Em dezembro de 81
Botou os ingleses na roda
3 a 0 no Liverpool
Ficou marcado na história
E no Rio não tem outro igual
Só o Flamengo é campeão mundial
E agora seu povo
Pede o mundo de novo
Dá-lhe, dá-lhe, dá-lhe, Mengo!
Et cetera, et cetera...
So goes the most sung Flamengo anthem of the last 12 months commemorating their famous Intercontinental Cup win over Bob Paisley’s all-conquering Liverpool side to officially be crowned world champions. It’s the reason for the single star shining out over their club crest. Translated into English the chant goes roughly like this:
In December of ‘81
They gave the English the runaround
3-nil against Liverpool
It went down in history
And Rio has no equal
Only Flamengo is World Champion
And now its people
Ask for the world again
Come on, come on, come on, Mengo!
And this is how it sounds in the stadium:
Sung on the Maracanã terraces, in the streets and at the recent Copa Libertadores homecoming celebrations, it shows how important the international club tournament is to the Brazilians. Flamengo are still the only Rio de Janeiro club to have won the title, including in its present incarnation, the FIFA Club World Cup. Incredibly, December’s showcase in Doha, Qatar, gives Jorge Jesus’ side the chance to face Liverpool again, if both teams get through their semi-finals. Win this game and they will go one better than the greatest team in the club’s history and pick up a third title of real significance. Zico’s men did not win the Brazilian Serie A in 1981, while Gabigol and the boys were crowned national champions a mere 23 hours after their Libertadores triumph, as Plalmeiras went down 2-1 to Gremio on Sunday. They now have the chance to fulfill their fans’ wildest dreams.
The first round of the 2019 edition of the Club World Cup sees the Qatari hosts, Al-Sadd, take on Oceania champions, Hienghene Sport to decide who’ll face Mexican side and CONCACAF representatives, Monterrey, in the 2nd round. The winner of that will play Liverpool in the semi-final.
Flamengo, meanwhile, will be up against the winner of Al-Hilal and Espèrance de Tunis who won the Asian and African Champions Leagues, respectively.
In another twist of fate, Colombian, Gustavo Cuellar, who left Flamengo for Al-Hilal in August could face his former teammates on December 17th if his current side progress to the semi-final.
South American teams have not had a huge amount of success in the Club World Cup. Since it became an annual tournament in 2005, only Internacional, São Paulo and Corinthians have got their hands on the trophy.
Flamengo are not the only Brazilian team to ‘botar os Ingleses na roda’ however. In the first edition back in 2000, Flamengo’s local rivals Vasco da Gama gave Manchester United ‘the runaround’ in the Maracanã, which Gary Neville still says was the toughest game of his life. The strike partnership of little Romario and ‘Animal’ Edmundo was the best he’d ever had to deal with.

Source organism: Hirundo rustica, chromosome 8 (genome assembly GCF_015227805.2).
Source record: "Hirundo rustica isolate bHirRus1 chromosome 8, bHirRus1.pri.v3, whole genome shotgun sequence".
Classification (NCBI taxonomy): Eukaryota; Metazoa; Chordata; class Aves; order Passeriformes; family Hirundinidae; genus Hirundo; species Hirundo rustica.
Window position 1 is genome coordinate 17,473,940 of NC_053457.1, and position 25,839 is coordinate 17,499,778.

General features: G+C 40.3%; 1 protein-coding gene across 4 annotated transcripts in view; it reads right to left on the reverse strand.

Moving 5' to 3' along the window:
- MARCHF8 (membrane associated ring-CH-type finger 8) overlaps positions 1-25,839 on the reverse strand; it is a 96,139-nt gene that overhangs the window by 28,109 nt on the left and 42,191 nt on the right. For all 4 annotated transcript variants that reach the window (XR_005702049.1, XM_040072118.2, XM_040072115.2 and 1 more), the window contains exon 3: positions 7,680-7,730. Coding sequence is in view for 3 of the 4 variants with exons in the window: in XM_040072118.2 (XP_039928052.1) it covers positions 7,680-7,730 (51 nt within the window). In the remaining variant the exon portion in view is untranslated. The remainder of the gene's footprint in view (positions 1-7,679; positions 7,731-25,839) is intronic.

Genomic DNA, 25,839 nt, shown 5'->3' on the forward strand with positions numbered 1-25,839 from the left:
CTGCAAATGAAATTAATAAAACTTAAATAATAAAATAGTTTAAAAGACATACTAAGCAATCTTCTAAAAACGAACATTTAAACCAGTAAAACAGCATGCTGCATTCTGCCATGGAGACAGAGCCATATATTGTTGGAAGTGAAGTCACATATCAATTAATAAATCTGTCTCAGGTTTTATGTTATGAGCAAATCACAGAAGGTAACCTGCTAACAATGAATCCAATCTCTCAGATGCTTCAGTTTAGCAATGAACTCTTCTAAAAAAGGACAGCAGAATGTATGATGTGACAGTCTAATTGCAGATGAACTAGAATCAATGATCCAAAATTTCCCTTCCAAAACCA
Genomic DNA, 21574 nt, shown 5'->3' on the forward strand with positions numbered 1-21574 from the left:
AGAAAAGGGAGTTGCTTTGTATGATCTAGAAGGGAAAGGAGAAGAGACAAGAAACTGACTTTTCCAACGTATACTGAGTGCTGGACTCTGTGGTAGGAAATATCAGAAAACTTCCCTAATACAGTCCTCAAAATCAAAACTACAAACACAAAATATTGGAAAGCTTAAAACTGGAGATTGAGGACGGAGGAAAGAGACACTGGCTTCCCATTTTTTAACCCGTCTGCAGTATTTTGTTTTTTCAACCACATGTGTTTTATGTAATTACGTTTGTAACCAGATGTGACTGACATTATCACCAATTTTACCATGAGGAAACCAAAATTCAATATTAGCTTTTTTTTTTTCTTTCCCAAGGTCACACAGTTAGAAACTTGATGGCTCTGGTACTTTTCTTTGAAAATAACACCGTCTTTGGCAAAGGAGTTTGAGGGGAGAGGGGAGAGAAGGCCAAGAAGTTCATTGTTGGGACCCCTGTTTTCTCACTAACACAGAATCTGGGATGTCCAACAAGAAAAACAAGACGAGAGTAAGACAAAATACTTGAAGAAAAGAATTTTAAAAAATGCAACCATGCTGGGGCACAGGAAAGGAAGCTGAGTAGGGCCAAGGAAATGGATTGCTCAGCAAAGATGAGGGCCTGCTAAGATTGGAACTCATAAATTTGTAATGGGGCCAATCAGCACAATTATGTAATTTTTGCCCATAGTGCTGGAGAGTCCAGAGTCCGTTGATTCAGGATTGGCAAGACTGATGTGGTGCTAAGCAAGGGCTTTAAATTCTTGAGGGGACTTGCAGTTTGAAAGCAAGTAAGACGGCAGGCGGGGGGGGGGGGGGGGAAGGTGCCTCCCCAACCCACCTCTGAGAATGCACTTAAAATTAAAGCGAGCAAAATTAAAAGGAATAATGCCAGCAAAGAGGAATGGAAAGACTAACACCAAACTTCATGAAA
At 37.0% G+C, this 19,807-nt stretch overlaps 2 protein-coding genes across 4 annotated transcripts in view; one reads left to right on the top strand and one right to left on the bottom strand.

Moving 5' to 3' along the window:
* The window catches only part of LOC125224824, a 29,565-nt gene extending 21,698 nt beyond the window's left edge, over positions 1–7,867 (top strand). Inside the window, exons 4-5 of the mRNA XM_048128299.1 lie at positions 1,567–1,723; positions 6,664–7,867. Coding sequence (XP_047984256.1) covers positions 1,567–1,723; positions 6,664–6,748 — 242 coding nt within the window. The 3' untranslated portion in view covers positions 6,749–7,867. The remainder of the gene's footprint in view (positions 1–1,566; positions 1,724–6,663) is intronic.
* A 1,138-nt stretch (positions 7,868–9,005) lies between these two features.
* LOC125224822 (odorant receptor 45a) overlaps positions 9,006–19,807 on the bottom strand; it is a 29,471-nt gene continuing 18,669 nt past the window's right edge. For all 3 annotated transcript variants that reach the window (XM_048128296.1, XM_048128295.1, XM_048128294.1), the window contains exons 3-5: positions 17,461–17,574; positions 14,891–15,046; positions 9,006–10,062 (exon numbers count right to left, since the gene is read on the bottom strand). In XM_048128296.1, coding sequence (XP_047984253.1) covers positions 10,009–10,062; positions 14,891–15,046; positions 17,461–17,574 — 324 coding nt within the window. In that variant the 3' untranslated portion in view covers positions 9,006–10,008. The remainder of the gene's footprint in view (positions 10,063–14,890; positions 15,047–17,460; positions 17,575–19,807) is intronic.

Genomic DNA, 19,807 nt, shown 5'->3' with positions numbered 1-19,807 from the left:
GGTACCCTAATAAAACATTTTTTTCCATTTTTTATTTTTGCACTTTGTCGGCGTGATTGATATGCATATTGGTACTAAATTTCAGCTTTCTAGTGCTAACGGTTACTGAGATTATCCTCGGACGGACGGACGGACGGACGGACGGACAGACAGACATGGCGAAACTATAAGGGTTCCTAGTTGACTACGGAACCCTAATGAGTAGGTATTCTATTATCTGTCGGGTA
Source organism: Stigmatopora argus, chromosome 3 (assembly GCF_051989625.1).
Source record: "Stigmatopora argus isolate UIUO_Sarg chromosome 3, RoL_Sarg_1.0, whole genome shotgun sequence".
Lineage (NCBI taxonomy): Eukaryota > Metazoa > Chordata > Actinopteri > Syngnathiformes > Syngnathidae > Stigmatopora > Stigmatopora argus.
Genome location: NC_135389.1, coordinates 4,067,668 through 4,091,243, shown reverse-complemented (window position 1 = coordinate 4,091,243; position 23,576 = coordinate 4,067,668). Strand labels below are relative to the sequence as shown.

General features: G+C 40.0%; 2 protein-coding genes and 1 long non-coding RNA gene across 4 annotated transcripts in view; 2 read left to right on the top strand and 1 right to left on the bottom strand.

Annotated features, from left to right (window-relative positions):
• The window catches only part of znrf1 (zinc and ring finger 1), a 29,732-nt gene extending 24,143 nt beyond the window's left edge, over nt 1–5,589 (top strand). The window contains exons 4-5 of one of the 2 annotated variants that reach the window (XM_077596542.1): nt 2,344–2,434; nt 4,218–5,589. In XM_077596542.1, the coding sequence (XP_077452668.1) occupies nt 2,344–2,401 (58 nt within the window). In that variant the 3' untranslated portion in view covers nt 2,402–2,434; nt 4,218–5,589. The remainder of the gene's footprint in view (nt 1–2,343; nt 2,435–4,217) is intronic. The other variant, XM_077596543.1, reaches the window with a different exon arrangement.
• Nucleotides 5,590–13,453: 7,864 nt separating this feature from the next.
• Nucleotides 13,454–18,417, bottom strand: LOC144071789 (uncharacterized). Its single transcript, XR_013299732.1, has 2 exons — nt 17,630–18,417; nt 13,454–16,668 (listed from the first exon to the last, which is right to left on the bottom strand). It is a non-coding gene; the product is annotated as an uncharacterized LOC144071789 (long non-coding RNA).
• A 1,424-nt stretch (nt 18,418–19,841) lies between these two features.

Not yet on the same level as those two Brazilian legends, the rubro-negro have the red-hot pairing of Bruno Henrique and Gabigol up front. Can they go one better than their fabled team of ‘81, with Zico, Adílio, Mozer and Júnior amongst their ranks?
It’s certainly possible, but it will need everything to come together at the right moment once again if they want to write a new verse for their favourite song.
For 70 minutes at least, Jorge Jesus’ men failed to deal with the magnitude of the occasion in Lima and looked rather shell-shocked as River Plate hassled them from their natural game not allowing them to dictate play. Flamengo did not respond well to River’s rapid, physical pressing and Klopp’s Liverpool are one of the primary exponents of this style of play in world football today. Moreover, one thinks that Mané, Salah and Firmino will not be as forgiving as Borré, Suarez and Palacios were in that first hour against the Brazilians. Liverpool probably have the best eleven on the planet right now and their midfield is starting to click into place with Fabinho a regular starter and Oxlade-Chamberlain back in the side. The strength and mobility of that team is a big step up from the Argentine champs.
On the other hand, Flamengo will certainly be more up for the game than Liverpool will. The Reds will be halfway through a congested Premier League season in which they are challenging for their first title in 30 years and that is their primary focus this year, even over and above the UEFA Champions League which they won in May. The Liverpool squad have two Champions League games, four Premier League games and a Carabao Cup fixture before their Club World Cup opener on the 18th of next month, while Flamengo have three remaining league outings in a competition they have already won and a full eight days rest before their first game in Doha.
And then you have Jorge Jesus. His steely determination to win will reach new heights as he may get a chance to avenge his two Europa League final defeats with Benfica against a European opposition. The Portuguese maestro has achieved wonders over the last six months and who’s to say he can’t pull off one more improbable victory. It might just be the last hurrah for this version of Flamengo as big money offers have already come in for him and his best young players.